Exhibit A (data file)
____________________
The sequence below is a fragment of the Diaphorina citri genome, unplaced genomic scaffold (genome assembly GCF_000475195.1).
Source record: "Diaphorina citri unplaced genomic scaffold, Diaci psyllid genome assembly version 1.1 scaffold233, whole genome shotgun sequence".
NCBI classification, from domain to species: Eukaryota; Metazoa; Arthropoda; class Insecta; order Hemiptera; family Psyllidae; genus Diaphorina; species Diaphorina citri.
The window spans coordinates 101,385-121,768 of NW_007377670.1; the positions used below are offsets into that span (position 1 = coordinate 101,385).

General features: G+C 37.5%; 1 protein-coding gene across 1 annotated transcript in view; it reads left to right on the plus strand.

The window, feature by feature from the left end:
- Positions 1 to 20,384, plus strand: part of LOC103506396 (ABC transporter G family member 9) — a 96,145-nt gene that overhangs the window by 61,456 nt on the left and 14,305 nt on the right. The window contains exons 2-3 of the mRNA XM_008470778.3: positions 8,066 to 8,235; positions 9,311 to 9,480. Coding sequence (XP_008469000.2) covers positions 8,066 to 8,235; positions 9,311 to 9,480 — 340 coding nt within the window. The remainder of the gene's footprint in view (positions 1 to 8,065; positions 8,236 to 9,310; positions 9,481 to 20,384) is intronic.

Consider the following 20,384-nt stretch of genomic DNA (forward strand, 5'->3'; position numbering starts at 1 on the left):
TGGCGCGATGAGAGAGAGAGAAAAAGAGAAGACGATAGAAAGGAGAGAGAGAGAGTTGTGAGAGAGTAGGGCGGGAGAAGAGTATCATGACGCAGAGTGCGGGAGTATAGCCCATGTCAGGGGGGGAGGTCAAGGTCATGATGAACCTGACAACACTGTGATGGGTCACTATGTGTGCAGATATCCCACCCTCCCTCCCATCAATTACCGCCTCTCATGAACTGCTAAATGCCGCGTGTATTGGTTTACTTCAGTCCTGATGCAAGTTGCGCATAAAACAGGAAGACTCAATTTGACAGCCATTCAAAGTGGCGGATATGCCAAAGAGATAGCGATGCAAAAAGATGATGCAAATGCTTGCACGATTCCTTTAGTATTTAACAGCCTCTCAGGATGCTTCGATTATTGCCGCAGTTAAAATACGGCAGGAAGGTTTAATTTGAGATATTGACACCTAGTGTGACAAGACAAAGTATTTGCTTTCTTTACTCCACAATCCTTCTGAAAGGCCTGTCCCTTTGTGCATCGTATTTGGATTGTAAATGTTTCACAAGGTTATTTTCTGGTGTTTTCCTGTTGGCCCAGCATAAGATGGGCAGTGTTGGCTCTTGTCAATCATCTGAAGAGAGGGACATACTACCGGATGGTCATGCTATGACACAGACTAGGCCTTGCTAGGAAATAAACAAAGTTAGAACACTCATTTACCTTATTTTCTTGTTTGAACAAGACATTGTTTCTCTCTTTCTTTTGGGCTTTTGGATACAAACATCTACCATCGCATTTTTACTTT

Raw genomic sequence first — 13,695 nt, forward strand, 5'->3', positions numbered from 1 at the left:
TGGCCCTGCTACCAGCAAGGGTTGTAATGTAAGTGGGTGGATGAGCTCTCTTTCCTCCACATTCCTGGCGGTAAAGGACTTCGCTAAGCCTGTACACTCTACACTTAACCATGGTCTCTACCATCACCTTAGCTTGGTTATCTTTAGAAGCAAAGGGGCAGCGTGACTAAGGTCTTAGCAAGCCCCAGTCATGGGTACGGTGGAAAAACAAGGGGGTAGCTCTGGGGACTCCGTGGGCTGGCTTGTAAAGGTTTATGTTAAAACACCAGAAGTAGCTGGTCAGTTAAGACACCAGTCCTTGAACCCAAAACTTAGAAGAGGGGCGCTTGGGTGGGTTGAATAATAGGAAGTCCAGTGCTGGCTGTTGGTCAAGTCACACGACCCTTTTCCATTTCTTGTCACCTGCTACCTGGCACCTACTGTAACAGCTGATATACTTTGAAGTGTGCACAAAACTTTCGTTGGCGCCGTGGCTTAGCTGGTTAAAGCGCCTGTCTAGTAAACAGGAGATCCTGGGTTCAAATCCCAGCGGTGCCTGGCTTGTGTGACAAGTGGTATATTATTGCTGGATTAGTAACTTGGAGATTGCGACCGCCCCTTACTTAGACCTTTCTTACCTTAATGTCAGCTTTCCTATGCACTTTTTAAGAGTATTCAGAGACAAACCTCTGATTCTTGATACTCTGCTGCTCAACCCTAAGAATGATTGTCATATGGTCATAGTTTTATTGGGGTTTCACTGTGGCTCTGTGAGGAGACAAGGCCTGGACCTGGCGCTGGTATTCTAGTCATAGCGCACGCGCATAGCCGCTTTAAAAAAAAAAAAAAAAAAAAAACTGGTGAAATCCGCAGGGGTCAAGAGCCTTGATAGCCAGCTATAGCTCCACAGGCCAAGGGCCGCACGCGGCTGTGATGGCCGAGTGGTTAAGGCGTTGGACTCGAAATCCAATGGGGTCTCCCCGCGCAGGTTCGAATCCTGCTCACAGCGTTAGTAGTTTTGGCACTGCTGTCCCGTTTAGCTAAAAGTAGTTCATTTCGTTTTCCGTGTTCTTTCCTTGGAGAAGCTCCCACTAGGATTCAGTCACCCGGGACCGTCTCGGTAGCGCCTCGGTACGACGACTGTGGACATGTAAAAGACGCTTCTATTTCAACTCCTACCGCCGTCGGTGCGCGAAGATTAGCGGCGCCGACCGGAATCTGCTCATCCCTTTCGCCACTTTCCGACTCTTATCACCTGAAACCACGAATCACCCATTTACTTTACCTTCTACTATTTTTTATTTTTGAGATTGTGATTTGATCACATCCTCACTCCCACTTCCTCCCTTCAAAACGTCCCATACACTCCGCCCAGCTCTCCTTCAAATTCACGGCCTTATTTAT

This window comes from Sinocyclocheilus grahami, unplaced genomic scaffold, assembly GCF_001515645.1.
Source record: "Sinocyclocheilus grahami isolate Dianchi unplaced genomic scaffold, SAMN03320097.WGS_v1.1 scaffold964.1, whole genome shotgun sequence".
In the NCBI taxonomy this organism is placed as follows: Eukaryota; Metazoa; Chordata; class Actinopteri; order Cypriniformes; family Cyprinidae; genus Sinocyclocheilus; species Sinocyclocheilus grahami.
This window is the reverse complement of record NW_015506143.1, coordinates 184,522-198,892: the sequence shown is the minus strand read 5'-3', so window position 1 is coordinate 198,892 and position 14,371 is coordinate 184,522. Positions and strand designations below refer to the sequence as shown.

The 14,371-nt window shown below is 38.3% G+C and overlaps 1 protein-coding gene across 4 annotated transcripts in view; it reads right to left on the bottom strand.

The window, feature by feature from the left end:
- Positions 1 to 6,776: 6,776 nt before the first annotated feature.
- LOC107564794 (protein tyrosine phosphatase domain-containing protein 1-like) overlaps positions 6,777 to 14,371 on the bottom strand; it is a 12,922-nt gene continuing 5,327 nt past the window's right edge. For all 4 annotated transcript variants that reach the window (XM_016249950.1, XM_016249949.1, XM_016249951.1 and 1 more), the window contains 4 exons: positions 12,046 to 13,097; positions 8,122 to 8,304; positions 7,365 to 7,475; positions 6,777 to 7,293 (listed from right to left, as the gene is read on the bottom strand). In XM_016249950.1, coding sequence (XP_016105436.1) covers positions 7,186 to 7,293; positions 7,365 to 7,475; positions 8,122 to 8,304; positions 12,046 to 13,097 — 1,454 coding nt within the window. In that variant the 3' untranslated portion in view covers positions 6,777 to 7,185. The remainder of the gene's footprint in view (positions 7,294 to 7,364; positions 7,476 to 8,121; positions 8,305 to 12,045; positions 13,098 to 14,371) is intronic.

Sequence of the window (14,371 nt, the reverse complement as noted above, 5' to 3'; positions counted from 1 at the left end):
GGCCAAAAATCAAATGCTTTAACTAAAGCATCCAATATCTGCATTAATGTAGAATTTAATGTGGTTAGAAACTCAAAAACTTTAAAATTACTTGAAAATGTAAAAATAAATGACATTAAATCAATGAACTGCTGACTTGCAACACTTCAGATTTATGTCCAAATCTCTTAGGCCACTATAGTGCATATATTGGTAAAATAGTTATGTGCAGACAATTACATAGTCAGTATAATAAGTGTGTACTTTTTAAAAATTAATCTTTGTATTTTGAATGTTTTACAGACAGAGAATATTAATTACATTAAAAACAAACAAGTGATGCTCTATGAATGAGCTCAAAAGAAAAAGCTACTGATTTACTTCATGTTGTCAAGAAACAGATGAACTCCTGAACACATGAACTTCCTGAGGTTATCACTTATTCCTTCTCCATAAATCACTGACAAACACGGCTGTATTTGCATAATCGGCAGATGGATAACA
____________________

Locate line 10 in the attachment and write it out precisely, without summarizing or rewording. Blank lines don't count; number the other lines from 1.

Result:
Raw genomic sequence first — 13,695 nt, forward strand, 5'->3', positions numbered from 1 at the left: